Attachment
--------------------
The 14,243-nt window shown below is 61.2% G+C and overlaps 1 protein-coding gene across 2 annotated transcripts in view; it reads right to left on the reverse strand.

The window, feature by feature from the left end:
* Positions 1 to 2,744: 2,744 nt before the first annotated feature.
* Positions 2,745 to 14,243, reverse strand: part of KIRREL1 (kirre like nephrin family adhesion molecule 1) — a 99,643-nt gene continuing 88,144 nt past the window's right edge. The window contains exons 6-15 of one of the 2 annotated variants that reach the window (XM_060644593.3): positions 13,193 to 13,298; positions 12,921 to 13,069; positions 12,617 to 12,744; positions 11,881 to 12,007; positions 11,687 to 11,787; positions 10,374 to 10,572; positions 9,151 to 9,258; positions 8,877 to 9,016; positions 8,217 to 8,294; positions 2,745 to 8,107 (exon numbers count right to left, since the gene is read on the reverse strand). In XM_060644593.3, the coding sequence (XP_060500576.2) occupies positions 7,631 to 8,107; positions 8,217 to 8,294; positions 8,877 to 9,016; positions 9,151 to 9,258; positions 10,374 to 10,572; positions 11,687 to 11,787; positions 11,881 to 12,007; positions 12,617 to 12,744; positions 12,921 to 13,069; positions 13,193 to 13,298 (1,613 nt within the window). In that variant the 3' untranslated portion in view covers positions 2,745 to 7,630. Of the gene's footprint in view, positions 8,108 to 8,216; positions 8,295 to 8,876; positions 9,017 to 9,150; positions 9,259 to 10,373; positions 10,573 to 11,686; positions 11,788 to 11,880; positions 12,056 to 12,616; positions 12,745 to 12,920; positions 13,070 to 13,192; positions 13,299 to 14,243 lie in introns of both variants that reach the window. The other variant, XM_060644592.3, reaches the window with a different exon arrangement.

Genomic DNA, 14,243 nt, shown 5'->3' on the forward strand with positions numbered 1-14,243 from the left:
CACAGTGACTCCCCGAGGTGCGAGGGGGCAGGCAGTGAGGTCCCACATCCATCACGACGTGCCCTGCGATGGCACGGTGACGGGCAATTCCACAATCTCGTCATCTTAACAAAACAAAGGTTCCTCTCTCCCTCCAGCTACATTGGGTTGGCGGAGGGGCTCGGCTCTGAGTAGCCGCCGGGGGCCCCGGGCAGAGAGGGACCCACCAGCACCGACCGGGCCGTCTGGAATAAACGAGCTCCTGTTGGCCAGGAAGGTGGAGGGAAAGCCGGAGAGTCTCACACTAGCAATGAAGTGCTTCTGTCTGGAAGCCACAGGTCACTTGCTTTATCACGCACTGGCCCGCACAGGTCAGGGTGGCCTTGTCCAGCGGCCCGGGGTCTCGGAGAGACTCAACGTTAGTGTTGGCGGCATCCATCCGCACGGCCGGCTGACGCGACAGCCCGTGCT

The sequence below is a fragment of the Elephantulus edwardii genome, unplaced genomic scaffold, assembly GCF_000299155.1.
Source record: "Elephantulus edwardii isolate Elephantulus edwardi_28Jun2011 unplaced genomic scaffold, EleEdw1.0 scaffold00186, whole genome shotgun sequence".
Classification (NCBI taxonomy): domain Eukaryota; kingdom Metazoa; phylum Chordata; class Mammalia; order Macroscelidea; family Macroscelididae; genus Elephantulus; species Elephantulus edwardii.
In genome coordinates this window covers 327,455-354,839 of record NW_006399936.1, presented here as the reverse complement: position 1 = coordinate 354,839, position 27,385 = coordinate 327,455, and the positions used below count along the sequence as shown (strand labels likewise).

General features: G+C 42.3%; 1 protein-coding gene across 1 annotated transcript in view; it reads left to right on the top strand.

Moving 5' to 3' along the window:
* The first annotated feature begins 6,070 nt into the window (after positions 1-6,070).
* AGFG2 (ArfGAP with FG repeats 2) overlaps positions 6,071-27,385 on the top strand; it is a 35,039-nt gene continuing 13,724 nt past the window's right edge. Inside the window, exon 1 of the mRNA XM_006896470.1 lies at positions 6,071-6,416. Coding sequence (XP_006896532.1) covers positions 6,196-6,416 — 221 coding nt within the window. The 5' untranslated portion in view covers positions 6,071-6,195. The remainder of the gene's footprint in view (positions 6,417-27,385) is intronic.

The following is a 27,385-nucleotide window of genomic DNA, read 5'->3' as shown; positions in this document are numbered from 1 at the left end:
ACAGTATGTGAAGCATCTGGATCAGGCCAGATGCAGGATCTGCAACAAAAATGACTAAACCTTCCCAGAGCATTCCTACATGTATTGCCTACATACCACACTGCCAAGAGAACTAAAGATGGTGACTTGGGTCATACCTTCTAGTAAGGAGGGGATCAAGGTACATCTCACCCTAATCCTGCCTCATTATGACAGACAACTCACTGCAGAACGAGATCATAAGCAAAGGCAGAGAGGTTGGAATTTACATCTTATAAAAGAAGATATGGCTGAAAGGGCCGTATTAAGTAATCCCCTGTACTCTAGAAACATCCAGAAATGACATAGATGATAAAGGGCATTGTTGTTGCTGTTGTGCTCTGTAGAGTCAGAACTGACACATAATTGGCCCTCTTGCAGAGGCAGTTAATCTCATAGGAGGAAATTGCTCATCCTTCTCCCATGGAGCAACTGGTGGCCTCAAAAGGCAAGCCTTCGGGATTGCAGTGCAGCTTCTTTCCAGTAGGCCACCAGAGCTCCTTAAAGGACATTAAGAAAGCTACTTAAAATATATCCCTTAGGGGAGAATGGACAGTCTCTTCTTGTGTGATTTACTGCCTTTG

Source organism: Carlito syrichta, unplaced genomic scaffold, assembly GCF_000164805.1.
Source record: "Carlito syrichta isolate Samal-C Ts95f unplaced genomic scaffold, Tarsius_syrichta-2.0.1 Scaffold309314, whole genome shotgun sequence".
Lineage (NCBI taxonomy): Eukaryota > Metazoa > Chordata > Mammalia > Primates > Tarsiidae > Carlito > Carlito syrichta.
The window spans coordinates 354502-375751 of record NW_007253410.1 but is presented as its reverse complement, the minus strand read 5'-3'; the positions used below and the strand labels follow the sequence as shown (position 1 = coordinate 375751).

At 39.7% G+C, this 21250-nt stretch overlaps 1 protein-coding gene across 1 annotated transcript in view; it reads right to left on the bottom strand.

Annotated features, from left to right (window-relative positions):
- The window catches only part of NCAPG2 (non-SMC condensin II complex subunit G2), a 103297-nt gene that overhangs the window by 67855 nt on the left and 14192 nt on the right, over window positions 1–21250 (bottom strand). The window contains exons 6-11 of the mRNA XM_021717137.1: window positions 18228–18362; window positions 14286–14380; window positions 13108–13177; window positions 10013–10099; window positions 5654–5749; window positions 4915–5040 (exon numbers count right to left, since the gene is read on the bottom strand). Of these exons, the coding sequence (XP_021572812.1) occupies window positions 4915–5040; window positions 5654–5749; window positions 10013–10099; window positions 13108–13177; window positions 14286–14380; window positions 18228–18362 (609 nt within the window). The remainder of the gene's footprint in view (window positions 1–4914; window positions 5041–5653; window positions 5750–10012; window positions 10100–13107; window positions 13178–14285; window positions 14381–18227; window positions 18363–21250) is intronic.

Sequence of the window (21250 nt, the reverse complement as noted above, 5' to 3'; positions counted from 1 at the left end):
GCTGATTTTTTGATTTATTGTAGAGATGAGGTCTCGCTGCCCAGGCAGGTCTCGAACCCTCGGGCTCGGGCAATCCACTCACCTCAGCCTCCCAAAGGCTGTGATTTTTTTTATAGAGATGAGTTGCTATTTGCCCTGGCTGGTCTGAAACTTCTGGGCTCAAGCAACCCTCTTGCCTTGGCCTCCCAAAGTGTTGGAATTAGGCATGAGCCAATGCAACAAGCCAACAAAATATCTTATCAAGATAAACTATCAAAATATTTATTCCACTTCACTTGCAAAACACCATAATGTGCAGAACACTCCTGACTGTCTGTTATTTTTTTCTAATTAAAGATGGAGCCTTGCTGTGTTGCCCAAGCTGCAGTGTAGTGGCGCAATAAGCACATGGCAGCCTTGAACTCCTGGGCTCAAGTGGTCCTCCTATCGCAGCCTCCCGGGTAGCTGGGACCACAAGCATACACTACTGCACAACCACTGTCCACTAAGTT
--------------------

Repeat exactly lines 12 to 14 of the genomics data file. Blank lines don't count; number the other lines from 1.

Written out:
Moving 5' to 3' along the window:
* The first annotated feature begins 6,070 nt into the window (after positions 1-6,070).
* AGFG2 (ArfGAP with FG repeats 2) overlaps positions 6,071-27,385 on the top strand; it is a 35,039-nt gene continuing 13,724 nt past the window's right edge. Inside the window, exon 1 of the mRNA XM_006896470.1 lies at positions 6,071-6,416. Coding sequence (XP_006896532.1) covers positions 6,196-6,416 — 221 coding nt within the window. The 5' untranslated portion in view covers positions 6,071-6,195. The remainder of the gene's footprint in view (positions 6,417-27,385) is intronic.